Pickerel Frog (Lithobates palustris) I photographed in the Pine Barrens in Southern New Jersey.  Pickerel Frogs can be distinguished from their close relatives, Leopard Frogs, by looking at their double row of dark patches down the middle of  the back, and their more brownish color.

In turn, amphibians, themselves are important food for larger animals.  Raccoons, foxes, snakes, all sorts of birds, and large fish, and even some invertebrates, like giant water beetles and dragonflies in their nymph forms, eat amphibians regularly.  Without amphibians, these animals may have much harder times staying fed.

Sadly, amphibians happen to be some of the most sensitive animals in any given habitat. Their permeable, absorbent skin, which normally is an advantage to them for respiratory and hydration purposes, can also be their downfall when their homes are polluted.  If a water source has been tainted with pesticides or other human-made chemicals, amphibians absorb it  the most intensely and therefore are usually the first organisms to die off.  As stated before, because of this, amphibians serve as indicator species for environments they live in, telling biologists, ecologists, or anyone else who wants to learn about the state of that area, how polluted it may or may not be simply be being present or not.

American Toad (Anaxyrus americanus) I met on my street one night.  The little guy was hunting insects under a street lamp.

So what can you do to help our amphibian friends?  Glad you asked!  Here is a list of things that I know of that can help.

1) Don't buy produce from sources that use pesticides.  Pesticides end up in water habitats where amphibians live via rain runoff.  IMPORTANT: Just because a product says "organic" on it does not mean it was pesticide free.  Also, a product that doesn't say "organic" very well may be from a safe source.  Do your research if you can to learn as much as you can about where food available to you comes from to best figure this out.

2) Use safe fertilizer in your gardens.  Some fertilizers are made of harmful chemicals to amphibians that can end up in their homes via rain runoff.  AGAIN: research what these chemicals are before you pass judgement.  The whole "if you cannot pronounce the name = dangerous" is not always true.  Do research on the ingredients in different fertilizers to find out more.

3) Where possible, leave large logs, flat pieces of bark where they are instead of cleaning them up.  These things can be homes to amphibians, as well as a lot of other small animals.  You can even put out man-made structures, like flat planks of wood to create potential homes for these critters.  Just make sure its in places where it is allowed and not where someone might trip over or hurt themselves.  (should be a no-brainer, but these days you can't be too careful)  If you are looking to meet a wild amphibian, and are suspecting one might be under a log or large plant, carefully put the object back the way it was after lifting it, hen place the salamander or other creature you met directly next to the log so they can crawl back under themselves.  If you put the log down over them you might accidentally squish them.  That being said, keep handling to a minimum, if any at all, since their absorbent skin soaks up whatever touches them.

4) Be alert for amphibians crossing the roads while driving.  A huge culprit for amphibian deaths is human development on their habitats, including roads.  Many amphibians seasonally migrate to breed.  Often times this involves crossing roads that have been built through their territories.  Especially on rainy days in the early Spring, be extra cautious for frogs and salamanders trying to make their way across roads.  You can also join local conservation organizations to help amphibians cross roads in known breeding areas, as well as help local scientists count individual animals of each species for ecology research.  (it's fun!)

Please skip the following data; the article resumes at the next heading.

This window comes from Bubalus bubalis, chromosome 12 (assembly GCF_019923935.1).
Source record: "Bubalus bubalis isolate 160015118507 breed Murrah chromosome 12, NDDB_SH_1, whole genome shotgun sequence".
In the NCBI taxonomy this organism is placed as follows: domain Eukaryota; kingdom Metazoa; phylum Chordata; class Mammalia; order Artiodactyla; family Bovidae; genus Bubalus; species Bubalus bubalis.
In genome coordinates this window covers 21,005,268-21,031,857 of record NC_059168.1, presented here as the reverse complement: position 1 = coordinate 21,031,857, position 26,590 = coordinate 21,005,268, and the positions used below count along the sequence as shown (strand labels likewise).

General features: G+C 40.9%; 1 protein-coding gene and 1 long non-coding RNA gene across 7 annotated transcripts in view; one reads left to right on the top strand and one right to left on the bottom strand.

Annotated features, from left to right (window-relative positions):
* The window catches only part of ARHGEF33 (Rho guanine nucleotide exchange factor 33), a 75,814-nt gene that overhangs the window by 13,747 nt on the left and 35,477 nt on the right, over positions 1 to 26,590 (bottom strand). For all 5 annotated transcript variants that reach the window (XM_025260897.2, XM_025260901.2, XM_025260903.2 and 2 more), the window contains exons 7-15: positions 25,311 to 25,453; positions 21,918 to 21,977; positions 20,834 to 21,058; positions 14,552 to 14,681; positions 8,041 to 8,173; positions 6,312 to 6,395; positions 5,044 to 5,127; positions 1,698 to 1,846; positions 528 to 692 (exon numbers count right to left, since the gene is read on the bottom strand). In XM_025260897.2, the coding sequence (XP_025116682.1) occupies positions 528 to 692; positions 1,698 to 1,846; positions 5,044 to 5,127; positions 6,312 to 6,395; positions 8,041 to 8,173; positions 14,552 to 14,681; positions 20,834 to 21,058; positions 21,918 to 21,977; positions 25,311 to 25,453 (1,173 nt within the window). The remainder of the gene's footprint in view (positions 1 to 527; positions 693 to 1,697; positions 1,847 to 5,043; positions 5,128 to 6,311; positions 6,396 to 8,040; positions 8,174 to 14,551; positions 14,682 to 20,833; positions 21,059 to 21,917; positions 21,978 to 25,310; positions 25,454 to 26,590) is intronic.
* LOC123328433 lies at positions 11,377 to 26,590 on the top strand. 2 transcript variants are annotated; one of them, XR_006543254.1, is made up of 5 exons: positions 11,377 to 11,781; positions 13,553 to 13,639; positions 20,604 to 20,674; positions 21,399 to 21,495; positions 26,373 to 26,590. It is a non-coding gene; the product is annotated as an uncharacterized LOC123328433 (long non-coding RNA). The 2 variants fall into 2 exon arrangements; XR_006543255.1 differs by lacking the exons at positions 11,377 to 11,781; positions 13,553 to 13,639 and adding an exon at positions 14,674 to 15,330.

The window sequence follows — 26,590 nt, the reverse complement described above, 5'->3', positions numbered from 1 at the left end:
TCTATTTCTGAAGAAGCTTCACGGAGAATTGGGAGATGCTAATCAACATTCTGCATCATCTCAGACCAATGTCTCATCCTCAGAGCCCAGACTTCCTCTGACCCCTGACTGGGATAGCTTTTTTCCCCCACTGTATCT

5) Pick a captive-bred pet instead of a wild-caught one.  And always do all the research and homework on a particular species first.  (Never impulse buy) Once you have confirmed that you can appropriately care for an amphibian (or any species for that matter) for the duration of its lifespan, seek out a captive bred animal instead of one that was wild caught.  Sadly, many amphibians in the pet trade are taken from the wild.  A pet store employee SHOULD tell you truthfully where an animal for sale came from.  Reptile expos which typically occur every other month in many states also have lots of experienced breeders, selling their captive bred animals.  Always ask, though, since many animals at reptile expos are wild-caught as well.  Captive-bred animals are not taking numbers away from wild populations, are more likely to be disease-free, parasite-free, and are already thriving in captivity.  Wild caught animals, other than being taken from their natural habitats, weakening that ecosystem, are often stressed from transportation, and may not accept food or ever adjust to living in a tank.  It's an all around bad situation.  If you find a wild amphibian, yourself, enjoy looking at it, take a picture (no flash), then leave it be! 

6) Support AZA accredited zoos and aquariums that have amphibians.  Zoos and aquariums that are AZA (Association o f Zoos and Aquariums) by definition, contribute large portions of their funds towards wildlife conservation and research.  This means that when you pay to visit a zoo, a chunk of that money helps pay for their efforts to save and learn more about endangered species in the wild, as you see and learn about their captive bred counterparts up close.  All these places proudly share the research and conservation they are currently involved in wherever possible.  Reach out to volunteers and staff there to learn more.  Having been a zookeeper, myself for many years, I can say we are always happy to talk to people about the work we do to help wild animals!

Japanese Dunn's Salamander (Hynobius dunni) I bought for a pet that was captive bred.  This genus is related to the Giant Salamanders found in China and Japan.

Iranian Kaiser Newt (Neurergus kaiseri) I bought for a pet that was captive bred.  Arguably one of the most strikingly-colored amphinians out there.

Hope you enjoyed me sharing my thoughts and love of all things amphibian with you.  Remember, treat EVERYDAY like Earth Day.  We need to protect the things we love!

No comments:

Post a Comment